Basically, Fiat Uno lambda sensor produces a variable voltage in the range 0 - 1 V (in some cars there is another type of Lambda which produces 0 - 5 V voltage).
When mixture is correct, tension is about 0.5V, if it is lower, it means a poor mixture, if it is higher, it means rich mixture.
ECU reads this signal and corrects the fuel injection for correct carburation.

In order to check this voltage you can use a voltmeter.
But... this voltage moves from 0 to 1 (and reverse) 2 or 3 times every second. From the other side, a normal digital tester (a DVM) has a display time refresh more longer (for example 1 second). The consequence is that you photograph your lambda on every second and this is not very useful. Y'd need to photograph its excursion, and this means that you' d need a time refresh approx of 0.1 seconds (so you can appreciate voltages excursions during their develop).

I present an electronical stuff which permits to photograph this tension continuatively.
It is basically based on LM 3914 chip.
This chip contains all you need. You have to connect it only to some leds (which will light one after other as soon as lambda voltage will grow up), and two resistors. Then you also have to provide it with the 12 V of the car.

On website you can download the datasheet for this chip, go to this www address and push on "download" for the pdf data sheet:

I developed the circuit present on the second page of the pdf.
That layout permits to see 0 led lightning if input tension is 0V;
Provides 10 led lightning if input tension is 5V.
But Uno lambda develops only 0.8 or 0.9 V at top, so you have to put another resistor in circuit: if you watch to the formula in the datasheet, you 'll understand that the correct value is R2=0 ohms. Basically, you don't put any resistor in R2, you will only put R1 with the value of the sheet.
Then you have a voltmeter that lights on all leds with 1.25 input voltage (a little more of your max lambda voltage).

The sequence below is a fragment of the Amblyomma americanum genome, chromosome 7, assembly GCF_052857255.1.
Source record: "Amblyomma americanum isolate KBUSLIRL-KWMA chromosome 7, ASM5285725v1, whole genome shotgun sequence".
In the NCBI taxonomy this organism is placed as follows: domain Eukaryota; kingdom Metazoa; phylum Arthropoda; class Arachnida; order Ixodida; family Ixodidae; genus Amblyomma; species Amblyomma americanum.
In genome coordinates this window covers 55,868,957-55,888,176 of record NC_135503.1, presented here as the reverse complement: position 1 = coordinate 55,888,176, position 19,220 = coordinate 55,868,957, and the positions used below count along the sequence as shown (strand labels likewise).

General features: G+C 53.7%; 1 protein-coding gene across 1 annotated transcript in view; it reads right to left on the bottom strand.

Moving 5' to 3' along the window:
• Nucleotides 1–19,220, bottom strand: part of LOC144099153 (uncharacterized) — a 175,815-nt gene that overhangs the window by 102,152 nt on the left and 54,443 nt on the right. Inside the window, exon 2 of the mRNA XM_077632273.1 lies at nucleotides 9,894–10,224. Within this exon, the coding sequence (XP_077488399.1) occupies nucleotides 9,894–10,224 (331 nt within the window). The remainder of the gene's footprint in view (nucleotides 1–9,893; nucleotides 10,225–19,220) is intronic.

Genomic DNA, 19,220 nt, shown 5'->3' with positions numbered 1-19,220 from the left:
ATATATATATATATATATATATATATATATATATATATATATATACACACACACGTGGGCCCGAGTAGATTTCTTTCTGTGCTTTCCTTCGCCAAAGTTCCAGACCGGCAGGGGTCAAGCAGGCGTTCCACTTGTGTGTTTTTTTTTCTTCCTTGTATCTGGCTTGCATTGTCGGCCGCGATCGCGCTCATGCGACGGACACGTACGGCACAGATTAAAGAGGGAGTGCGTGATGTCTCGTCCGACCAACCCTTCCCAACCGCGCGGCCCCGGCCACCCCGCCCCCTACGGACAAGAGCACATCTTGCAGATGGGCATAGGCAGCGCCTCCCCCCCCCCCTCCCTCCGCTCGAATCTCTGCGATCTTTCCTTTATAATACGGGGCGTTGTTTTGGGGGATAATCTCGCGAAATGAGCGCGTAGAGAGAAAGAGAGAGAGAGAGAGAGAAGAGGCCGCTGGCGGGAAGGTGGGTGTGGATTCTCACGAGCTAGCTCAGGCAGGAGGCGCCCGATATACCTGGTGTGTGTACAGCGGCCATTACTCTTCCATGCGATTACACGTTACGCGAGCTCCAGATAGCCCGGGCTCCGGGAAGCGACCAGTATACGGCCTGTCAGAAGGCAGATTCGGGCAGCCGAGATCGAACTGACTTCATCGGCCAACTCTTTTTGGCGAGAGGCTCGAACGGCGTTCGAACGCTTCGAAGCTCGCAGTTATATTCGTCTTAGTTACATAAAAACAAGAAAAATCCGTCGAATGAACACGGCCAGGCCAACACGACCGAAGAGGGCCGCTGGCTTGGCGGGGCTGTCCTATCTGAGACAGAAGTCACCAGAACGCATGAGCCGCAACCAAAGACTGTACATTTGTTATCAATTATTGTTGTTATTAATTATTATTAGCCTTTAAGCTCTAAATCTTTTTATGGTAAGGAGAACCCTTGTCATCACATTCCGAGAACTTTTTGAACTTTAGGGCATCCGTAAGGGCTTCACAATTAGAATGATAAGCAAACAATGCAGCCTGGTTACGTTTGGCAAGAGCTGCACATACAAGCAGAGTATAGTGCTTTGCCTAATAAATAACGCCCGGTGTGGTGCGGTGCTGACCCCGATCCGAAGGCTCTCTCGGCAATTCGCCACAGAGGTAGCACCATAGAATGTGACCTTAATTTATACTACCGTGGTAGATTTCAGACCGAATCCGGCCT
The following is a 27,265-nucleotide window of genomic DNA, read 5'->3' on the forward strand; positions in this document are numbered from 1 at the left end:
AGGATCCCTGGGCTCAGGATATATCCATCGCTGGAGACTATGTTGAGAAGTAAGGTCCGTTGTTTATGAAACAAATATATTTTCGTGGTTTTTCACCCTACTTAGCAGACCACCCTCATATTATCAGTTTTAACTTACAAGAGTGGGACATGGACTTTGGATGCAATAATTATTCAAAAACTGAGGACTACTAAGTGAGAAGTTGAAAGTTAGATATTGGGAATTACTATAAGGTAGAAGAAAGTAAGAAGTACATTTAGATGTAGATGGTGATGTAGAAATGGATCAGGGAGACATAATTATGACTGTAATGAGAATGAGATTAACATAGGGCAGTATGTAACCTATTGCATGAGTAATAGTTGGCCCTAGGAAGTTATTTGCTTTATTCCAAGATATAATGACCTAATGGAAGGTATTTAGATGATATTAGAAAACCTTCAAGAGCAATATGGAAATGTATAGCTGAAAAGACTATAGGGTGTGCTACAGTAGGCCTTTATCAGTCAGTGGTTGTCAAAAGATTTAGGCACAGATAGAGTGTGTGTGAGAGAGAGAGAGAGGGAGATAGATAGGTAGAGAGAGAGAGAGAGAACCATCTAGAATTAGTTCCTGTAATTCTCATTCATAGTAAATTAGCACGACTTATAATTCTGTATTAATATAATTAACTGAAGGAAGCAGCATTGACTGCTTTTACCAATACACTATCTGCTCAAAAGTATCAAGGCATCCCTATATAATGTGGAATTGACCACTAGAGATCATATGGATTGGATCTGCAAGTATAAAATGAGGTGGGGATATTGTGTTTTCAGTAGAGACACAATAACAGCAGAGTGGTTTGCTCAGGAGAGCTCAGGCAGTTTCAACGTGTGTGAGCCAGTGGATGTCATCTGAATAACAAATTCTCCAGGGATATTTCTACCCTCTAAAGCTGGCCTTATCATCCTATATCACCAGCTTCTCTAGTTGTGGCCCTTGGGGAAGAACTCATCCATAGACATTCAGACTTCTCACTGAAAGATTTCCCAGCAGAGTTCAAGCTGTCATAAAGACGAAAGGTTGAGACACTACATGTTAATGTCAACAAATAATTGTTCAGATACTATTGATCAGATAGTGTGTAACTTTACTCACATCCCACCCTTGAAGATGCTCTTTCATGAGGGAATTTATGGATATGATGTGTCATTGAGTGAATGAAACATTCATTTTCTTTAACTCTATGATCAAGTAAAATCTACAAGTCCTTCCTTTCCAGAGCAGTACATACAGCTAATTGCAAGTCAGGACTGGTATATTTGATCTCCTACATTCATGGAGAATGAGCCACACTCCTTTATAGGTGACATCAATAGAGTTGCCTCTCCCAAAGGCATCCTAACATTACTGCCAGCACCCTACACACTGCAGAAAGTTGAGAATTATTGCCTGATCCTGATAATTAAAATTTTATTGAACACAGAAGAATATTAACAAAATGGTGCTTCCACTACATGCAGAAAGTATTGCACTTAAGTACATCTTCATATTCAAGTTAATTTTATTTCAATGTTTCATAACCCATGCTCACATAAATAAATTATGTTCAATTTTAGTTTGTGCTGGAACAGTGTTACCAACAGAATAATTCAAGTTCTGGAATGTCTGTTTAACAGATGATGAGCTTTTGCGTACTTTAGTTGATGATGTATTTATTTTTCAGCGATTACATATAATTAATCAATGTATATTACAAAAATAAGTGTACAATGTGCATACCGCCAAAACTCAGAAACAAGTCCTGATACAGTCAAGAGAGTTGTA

Then you connect the input pin of the chip with the output of lambda.
What you have to see on led?
When engine is cold you have to see some led ON (the first 2 or 3), because lambda is cold (no active output) and ECU goes in open loop.
As soon as it warms up, lambda starts to launch signals and ECU starts to correct injection up and down.
Then you have to see leds to light and stop from 0 led on to 7-8 led on, at minimum 1 time every second.

Where you can find lambda voltage?
You have to see on your outlet mainfold: quite near engine head you will clearly see your lambda sensor (a metal cylinder with a cable which exits from it) put inside the mainfold and screwed inside.
You have to "follow" (not sure of this word) the cable (i mean watch the cable and analyze its run inside the engine compartment). It will go in the compartment, and on the left side (if you are in front of the car) you will see that this cable has a connector, connected with another cable.
(This connector is useful if there is the need to change lambda: you unscrew it and disconnect old lambda).
There is 1 connector or more probably 2 dependently by your car.
If there are 2 connectors, identify the brown cable (the 2 white are for warming up lambda and you are not interested in them), uncover it (there is an easy rubber big cover at the terminal which permits to cover/uncover it without any damage) and there connect the pin of IC.
The ground connection is provided by the chassis of the car (so you MUST connect IC power V+ pin to the +12V of the car, and connect the GROUND POINT of your IC to the chassis of the car. I used the "cigarettes fire" inside the car).

The better way is to provide a long cable from lambda connection to the inside of your car, where you will place your circuit.
Then try to go on road: when you push gas, you have to see leds light and not light alternatively.
If you relase accelerator, with engine more than approx 2000 rpm, you have to see all leds OFF: infact ECU cuts completely injection if you relase accelerator at warmed up.

If you can't develop the circuit,
you can use a normal digital tester.
Put the voltage scale to 2 V, put the black terminal to the ground (battery "-" pin), and put the red cable to the labda voltage pin.
Then you have to read a constant value at cold (approx 0.4 0.5V) and you have to see fluctuate that value when warmed up. But it's not as precise as the other circuit!

Let me know if it's not clear!
I'm not familiar with English.
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